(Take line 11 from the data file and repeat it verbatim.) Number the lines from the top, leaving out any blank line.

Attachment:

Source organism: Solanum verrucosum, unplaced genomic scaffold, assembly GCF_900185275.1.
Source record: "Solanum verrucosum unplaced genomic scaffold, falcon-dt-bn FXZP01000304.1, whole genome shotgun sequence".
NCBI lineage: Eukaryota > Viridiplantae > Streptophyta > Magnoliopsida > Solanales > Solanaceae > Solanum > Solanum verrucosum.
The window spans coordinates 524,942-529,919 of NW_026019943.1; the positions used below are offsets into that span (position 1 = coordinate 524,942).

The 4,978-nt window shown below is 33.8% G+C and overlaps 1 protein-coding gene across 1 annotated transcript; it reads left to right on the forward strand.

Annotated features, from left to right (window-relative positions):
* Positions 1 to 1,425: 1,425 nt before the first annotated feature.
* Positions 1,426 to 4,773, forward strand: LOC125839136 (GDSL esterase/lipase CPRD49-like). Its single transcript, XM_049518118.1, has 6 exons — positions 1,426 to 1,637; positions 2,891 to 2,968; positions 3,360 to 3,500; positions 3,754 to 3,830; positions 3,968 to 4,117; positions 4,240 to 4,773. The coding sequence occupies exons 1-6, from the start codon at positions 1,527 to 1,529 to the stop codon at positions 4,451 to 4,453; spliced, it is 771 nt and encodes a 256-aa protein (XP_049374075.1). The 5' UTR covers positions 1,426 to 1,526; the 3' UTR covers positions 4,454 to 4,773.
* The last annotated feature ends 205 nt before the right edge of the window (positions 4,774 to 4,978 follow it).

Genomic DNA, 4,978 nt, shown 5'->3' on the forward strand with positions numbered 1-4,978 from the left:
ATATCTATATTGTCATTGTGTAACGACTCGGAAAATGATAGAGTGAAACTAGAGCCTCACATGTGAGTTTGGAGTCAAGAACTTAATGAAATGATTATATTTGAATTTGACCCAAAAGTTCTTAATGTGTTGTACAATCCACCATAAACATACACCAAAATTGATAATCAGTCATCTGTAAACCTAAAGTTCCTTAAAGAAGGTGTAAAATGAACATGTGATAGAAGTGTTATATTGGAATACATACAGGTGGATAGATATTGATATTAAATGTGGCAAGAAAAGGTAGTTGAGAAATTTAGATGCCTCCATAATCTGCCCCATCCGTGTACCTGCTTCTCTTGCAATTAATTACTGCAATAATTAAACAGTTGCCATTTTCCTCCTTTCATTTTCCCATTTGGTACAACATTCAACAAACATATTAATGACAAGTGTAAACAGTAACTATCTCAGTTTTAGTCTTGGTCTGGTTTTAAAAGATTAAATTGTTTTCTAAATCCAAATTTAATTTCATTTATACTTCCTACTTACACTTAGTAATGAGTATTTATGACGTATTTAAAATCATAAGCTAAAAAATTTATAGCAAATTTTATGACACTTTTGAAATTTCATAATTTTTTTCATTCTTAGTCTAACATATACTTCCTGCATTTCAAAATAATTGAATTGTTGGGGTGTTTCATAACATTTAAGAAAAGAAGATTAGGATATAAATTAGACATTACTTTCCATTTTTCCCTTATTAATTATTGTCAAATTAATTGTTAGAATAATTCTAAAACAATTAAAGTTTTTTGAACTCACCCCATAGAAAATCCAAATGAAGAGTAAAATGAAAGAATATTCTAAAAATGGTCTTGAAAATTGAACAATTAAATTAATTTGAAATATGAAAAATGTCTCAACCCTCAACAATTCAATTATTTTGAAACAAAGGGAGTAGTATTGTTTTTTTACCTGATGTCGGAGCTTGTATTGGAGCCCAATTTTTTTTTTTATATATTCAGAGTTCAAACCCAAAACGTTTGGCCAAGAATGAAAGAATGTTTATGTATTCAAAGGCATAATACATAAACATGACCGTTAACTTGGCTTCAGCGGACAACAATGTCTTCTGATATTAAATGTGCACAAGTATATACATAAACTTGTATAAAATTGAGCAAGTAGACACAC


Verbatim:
ATATCTATATTGTCATTGTGTAACGACTCGGAAAATGATAGAGTGAAACTAGAGCCTCACATGTGAGTTTGGAGTCAAGAACTTAATGAAATGATTATATTTGAATTTGACCCAAAAGTTCTTAATGTGTTGTACAATCCACCATAAACATACACCAAAATTGATAATCAGTCATCTGTAAACCTAAAGTTCCTTAAAGAAGGTGTAAAATGAACATGTGATAGAAGTGTTATATTGGAATACATACAGGTGGATAGATATTGATATTAAATGTGGCAAGAAAAGGTAGTTGAGAAATTTAGATGCCTCCATAATCTGCCCCATCCGTGTACCTGCTTCTCTTGCAATTAATTACTGCAATAATTAAACAGTTGCCATTTTCCTCCTTTCATTTTCCCATTTGGTACAACATTCAACAAACATATTAATGACAAGTGTAAACAGTAACTATCTCAGTTTTAGTCTTGGTCTGGTTTTAAAAGATTAAATTGTTTTCTAAATCCAAATTTAATTTCATTTATACTTCCTACTTACACTTAGTAATGAGTATTTATGACGTATTTAAAATCATAAGCTAAAAAATTTATAGCAAATTTTATGACACTTTTGAAATTTCATAATTTTTTTCATTCTTAGTCTAACATATACTTCCTGCATTTCAAAATAATTGAATTGTTGGGGTGTTTCATAACATTTAAGAAAAGAAGATTAGGATATAAATTAGACATTACTTTCCATTTTTCCCTTATTAATTATTGTCAAATTAATTGTTAGAATAATTCTAAAACAATTAAAGTTTTTTGAACTCACCCCATAGAAAATCCAAATGAAGAGTAAAATGAAAGAATATTCTAAAAATGGTCTTGAAAATTGAACAATTAAATTAATTTGAAATATGAAAAATGTCTCAACCCTCAACAATTCAATTATTTTGAAACAAAGGGAGTAGTATTGTTTTTTTACCTGATGTCGGAGCTTGTATTGGAGCCCAATTTTTTTTTTTATATATTCAGAGTTCAAACCCAAAACGTTTGGCCAAGAATGAAAGAATGTTTATGTATTCAAAGGCATAATACATAAACATGACCGTTAACTTGGCTTCAGCGGACAACAATGTCTTCTGATATTAAATGTGCACAAGTATATACATAAACTTGTATAAAATTGAGCAAGTAGACACAC